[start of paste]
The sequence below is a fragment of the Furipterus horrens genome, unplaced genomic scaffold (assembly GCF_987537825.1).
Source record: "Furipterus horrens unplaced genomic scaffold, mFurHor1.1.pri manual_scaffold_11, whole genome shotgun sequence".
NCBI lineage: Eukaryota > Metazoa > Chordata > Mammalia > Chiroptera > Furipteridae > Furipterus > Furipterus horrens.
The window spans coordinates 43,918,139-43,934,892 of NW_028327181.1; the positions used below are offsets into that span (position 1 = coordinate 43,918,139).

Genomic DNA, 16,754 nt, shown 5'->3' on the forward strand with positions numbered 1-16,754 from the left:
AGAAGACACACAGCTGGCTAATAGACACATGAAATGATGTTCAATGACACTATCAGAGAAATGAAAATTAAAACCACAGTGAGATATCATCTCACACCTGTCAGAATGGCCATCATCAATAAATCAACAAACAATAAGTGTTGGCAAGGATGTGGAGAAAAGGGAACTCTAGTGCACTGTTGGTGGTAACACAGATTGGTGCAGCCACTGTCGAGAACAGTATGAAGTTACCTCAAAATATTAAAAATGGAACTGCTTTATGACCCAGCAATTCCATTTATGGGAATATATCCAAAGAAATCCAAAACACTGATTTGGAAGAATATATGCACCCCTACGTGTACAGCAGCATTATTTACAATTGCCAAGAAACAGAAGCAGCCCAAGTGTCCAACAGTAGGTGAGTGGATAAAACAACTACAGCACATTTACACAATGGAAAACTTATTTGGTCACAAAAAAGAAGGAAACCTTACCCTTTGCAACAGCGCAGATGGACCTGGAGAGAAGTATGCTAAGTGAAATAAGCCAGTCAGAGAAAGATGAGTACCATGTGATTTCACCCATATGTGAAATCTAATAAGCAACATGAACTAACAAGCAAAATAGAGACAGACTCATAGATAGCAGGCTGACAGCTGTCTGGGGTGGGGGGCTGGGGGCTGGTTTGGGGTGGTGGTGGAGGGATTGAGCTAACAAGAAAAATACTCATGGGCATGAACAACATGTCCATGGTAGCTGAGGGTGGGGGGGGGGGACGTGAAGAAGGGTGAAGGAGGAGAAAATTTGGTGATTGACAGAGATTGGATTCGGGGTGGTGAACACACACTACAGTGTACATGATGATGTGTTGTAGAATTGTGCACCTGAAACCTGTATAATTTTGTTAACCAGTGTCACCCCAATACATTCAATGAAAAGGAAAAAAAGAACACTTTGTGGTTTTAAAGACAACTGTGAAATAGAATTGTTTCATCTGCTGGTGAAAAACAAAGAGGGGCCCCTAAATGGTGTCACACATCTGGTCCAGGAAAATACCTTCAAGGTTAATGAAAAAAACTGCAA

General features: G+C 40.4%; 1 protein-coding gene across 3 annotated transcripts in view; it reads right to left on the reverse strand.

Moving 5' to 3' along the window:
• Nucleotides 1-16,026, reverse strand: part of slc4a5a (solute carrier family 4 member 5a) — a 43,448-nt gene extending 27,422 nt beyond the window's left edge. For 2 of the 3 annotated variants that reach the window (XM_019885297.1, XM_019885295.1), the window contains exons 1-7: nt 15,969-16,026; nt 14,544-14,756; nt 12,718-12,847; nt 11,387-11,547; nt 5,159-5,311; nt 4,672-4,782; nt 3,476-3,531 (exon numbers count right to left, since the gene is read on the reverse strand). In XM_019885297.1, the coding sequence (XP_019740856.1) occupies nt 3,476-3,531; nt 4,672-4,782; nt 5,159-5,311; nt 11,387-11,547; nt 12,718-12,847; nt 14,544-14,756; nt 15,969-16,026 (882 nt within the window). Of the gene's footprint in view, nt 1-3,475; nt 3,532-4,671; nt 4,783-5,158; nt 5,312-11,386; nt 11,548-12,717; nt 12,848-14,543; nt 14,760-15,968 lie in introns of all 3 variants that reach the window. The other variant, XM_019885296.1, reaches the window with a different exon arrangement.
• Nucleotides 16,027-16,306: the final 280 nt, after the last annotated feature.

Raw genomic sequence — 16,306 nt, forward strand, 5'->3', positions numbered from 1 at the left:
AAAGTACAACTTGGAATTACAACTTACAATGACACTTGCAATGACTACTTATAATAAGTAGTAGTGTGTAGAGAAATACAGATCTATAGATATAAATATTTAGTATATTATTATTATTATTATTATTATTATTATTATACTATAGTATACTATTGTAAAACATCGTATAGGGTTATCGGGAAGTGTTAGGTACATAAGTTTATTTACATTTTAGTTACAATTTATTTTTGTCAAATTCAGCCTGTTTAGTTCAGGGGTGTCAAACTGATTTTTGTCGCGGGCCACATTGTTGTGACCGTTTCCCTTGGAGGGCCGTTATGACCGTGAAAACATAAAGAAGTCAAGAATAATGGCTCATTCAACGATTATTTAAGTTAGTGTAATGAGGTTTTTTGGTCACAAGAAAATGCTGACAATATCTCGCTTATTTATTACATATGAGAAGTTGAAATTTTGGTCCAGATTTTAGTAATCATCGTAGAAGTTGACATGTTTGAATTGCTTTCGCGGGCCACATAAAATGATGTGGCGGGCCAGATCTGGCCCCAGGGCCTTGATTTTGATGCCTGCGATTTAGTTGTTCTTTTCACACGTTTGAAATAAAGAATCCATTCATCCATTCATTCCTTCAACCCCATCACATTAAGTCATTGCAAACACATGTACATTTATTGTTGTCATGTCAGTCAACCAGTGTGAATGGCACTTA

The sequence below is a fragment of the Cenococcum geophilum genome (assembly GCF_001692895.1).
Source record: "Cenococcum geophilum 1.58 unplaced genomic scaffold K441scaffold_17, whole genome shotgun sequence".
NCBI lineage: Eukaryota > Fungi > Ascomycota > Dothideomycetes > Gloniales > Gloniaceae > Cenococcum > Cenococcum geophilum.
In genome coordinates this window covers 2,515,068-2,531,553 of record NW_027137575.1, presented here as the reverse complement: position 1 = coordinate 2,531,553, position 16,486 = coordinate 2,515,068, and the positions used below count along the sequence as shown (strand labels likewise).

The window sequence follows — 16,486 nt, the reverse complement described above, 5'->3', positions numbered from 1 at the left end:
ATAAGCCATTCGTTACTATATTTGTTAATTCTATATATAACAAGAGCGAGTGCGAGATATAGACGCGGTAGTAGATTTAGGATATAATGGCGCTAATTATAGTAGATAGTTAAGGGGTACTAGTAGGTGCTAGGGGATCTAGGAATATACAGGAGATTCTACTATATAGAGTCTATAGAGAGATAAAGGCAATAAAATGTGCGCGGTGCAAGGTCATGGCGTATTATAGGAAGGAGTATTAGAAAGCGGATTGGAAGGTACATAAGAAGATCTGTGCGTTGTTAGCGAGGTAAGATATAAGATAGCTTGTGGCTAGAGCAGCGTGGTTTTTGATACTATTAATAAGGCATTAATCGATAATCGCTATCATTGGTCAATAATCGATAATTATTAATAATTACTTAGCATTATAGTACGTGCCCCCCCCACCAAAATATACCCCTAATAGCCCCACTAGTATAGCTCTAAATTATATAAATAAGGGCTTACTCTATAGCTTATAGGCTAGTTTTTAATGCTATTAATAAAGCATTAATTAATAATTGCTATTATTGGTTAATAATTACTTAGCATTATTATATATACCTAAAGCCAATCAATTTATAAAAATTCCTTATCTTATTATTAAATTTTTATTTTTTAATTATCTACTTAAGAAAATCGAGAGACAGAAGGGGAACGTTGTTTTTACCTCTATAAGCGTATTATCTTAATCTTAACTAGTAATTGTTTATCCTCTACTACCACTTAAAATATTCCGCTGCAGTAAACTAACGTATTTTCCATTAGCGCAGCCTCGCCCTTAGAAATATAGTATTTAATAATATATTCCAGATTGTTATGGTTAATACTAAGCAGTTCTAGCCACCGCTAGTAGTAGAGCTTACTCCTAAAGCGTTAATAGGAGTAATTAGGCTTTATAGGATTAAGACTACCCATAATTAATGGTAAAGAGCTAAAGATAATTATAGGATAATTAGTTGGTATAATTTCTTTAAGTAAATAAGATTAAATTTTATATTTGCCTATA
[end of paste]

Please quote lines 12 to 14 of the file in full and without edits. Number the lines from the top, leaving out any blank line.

AAAGTACAACTTGGAATTACAACTTACAATGACACTTGCAATGACTACTTATAATAAGTAGTAGTGTGTAGAGAAATACAGATCTATAGATATAAATATTTAGTATATTATTATTATTATTATTATTATTATTATTATACTATAGTATACTATTGTAAAACATCGTATAGGGTTATCGGGAAGTGTTAGGTACATAAGTTTATTTACATTTTAGTTACAATTTATTTTTGTCAAATTCAGCCTGTTTAGTTCAGGGGTGTCAAACTGATTTTTGTCGCGGGCCACATTGTTGTGACCGTTTCCCTTGGAGGGCCGTTATGACCGTGAAAACATAAAGAAGTCAAGAATAATGGCTCATTCAACGATTATTTAAGTTAGTGTAATGAGGTTTTTTGGTCACAAGAAAATGCTGACAATATCTCGCTTATTTATTACATATGAGAAGTTGAAATTTTGGTCCAGATTTTAGTAATCATCGTAGAAGTTGACATGTTTGAATTGCTTTCGCGGGCCACATAAAATGATGTGGCGGGCCAGATCTGGCCCCAGGGCCTTGATTTTGATGCCTGCGATTTAGTTGTTCTTTTCACACGTTTGAAATAAAGAATCCATTCATCCATTCATTCCTTCAACCCCATCACATTAAGTCATTGCAAACACATGTACATTTATTGTTGTCATGTCAGTCAACCAGTGTGAATGGCACTTA

The sequence below is a fragment of the Cenococcum geophilum genome (assembly GCF_001692895.1).
Source record: "Cenococcum geophilum 1.58 unplaced genomic scaffold K441scaffold_17, whole genome shotgun sequence".